Thursday, 16 July 2009: 10:30 AM
Learning Objective 1: discuss evidence on central venous catheter dressings in patients undergoing hematopoietic stem cell transplantation.
Learning Objective 2: identify key gaps in nursing research that should guide future studies on central venous catheter dressings.
Purpose: Patients need a safe venous access to go through hematopoietic stem cell transplantation; nevertheless, the presence of long-term central venous catheter can lead to complications, infection is the most preoccupying one. Dressing is a procedure that contributes to reduce this complication, on the other hand, depending on the kind of dressing and its frequency of change, injuries may occur on patients’ skin due to its adherence. The study aimed to identify the evidences about the most effective kind of dressing used in long-term central venous catheter in the incidence of intravascular catheter-related infection and skin toxicity in patients undergoing hematopoietic stem cell transplantation.Conclusion:There are few evidences indicating difference on the incidence of infection between gauze and tape and/or transparent polyurethane film dressings in long-term central venous catheter in patients undergoing hematopoietic stem cell transplantation. Future studies are needed to evaluate skin toxicity.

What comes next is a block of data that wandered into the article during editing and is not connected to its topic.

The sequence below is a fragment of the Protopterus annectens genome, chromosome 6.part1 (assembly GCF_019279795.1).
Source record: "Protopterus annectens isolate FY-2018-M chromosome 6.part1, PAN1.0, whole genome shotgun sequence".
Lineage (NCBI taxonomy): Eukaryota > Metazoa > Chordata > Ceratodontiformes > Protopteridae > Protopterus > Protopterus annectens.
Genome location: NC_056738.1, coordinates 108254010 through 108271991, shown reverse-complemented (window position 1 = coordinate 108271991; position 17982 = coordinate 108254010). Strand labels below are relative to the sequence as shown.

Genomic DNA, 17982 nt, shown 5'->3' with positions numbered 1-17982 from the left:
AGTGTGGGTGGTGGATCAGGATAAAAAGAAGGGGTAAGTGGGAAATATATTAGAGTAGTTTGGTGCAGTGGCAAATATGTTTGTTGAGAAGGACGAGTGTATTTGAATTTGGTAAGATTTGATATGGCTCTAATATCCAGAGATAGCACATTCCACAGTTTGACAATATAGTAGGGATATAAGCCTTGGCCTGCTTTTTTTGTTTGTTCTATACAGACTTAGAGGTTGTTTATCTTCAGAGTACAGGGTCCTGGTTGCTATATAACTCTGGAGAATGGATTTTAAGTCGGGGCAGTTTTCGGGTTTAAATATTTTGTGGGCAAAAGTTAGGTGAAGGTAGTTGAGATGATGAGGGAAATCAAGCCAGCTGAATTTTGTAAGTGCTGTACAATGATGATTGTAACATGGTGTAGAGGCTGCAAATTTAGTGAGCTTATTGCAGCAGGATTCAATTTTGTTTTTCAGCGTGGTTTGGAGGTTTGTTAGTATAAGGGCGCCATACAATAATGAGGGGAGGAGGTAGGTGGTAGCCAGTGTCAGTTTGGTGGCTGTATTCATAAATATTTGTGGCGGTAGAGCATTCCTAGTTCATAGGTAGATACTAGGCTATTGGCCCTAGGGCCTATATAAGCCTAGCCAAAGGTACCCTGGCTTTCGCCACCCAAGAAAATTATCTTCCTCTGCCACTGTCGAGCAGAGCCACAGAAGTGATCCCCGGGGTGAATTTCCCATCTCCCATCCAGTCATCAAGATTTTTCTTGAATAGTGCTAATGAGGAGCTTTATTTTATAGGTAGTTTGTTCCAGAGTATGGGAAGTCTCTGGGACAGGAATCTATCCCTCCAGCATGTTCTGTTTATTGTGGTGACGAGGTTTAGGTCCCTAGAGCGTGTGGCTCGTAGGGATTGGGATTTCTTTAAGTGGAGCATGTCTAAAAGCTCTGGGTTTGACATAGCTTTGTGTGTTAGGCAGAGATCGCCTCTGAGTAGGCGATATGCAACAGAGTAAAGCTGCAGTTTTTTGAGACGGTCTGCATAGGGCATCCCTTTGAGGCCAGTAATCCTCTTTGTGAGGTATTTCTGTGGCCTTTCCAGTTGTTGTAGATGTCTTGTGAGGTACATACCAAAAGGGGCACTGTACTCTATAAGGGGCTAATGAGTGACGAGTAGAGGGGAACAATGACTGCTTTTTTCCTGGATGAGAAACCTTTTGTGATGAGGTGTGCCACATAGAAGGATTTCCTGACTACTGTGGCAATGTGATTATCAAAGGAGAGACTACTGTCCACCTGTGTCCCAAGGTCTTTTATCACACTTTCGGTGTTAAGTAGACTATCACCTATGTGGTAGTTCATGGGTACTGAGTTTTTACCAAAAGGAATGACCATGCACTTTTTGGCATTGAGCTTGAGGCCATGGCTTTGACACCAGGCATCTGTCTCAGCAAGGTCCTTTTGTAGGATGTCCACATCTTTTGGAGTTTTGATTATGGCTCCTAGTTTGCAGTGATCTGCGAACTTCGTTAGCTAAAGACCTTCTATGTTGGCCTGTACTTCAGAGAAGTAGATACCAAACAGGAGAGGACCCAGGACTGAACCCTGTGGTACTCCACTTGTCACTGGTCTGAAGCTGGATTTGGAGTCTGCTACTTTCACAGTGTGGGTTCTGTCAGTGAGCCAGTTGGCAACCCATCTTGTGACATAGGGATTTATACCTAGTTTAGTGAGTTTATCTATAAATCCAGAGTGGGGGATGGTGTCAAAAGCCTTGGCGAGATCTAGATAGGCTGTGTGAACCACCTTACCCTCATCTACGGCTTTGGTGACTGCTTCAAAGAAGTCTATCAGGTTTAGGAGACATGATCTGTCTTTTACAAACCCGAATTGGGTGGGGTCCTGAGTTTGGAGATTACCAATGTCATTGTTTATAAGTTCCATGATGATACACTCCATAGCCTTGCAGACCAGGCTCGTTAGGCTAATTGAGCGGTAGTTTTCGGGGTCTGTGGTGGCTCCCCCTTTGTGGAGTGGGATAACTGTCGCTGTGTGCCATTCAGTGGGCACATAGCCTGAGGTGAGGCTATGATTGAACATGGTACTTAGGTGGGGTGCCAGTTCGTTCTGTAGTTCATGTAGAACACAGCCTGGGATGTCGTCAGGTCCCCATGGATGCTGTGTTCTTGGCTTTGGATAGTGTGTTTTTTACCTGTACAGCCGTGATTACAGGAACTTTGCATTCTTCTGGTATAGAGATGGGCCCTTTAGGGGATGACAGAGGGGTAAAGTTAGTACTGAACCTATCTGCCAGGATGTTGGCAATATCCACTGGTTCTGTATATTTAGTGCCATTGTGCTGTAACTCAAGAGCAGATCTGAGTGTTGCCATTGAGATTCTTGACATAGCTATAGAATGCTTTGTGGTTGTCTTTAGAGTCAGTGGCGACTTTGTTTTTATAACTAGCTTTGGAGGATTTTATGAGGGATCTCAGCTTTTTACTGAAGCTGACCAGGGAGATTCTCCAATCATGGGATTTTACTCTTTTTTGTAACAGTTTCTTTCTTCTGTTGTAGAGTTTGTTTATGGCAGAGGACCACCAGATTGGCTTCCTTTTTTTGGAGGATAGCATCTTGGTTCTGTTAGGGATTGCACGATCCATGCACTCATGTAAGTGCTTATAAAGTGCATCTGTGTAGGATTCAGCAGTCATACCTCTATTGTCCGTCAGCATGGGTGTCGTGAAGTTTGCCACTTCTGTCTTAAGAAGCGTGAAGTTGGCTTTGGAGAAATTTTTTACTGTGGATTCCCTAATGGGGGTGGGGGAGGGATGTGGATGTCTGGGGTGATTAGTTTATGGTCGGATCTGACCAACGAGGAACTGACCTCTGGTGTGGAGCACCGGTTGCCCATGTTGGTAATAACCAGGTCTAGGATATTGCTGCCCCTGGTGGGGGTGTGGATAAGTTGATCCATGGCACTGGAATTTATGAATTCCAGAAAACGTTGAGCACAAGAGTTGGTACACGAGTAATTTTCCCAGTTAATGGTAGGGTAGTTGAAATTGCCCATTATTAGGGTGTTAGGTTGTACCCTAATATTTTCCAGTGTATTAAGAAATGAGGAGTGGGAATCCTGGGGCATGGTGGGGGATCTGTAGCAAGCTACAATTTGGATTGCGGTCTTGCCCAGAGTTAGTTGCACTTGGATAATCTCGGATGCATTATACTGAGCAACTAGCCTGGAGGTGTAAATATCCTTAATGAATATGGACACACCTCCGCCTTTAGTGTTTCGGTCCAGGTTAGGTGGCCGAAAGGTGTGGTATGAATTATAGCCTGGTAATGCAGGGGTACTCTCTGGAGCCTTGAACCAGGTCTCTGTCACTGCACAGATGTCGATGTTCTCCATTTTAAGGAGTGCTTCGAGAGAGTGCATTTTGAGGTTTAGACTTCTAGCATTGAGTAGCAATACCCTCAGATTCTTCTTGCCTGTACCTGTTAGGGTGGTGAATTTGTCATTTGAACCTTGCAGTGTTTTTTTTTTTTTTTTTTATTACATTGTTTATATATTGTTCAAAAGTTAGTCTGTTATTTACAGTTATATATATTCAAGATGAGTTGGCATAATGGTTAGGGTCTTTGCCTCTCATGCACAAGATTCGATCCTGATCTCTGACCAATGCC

Methods: Searches were carried out on CINAHL, EMBASE, Cochrane Register of Controlled Trials, LILACS and MEDLINE databases and on the periodical Bone Marrow Transplantation for reports on randomized controlled trials of kind of dressing used on long-term central venous catheter in patients undergoing hematopoietic stem cell transplantation. Additional references were sought from the studies included in the review.Results: From 42 papers initially identified, 6 studies met the inclusion criteria. Regarding intravascular catheter-related infection assessed in five studies, four found no statistically significant differences in the incidence of infection, both with the use of polyurethane dressing and its use in longer intervals. There was statistically significant reduction in the incidence of infection using polyurethane dressing impregnated with chlorhexidine. Regarding skin toxicity evaluated in two studies, one showed statistically significant difference in the reduction of skin lesion when the polyurethane was changed in a longer interval, whereas no difference was found in the other study.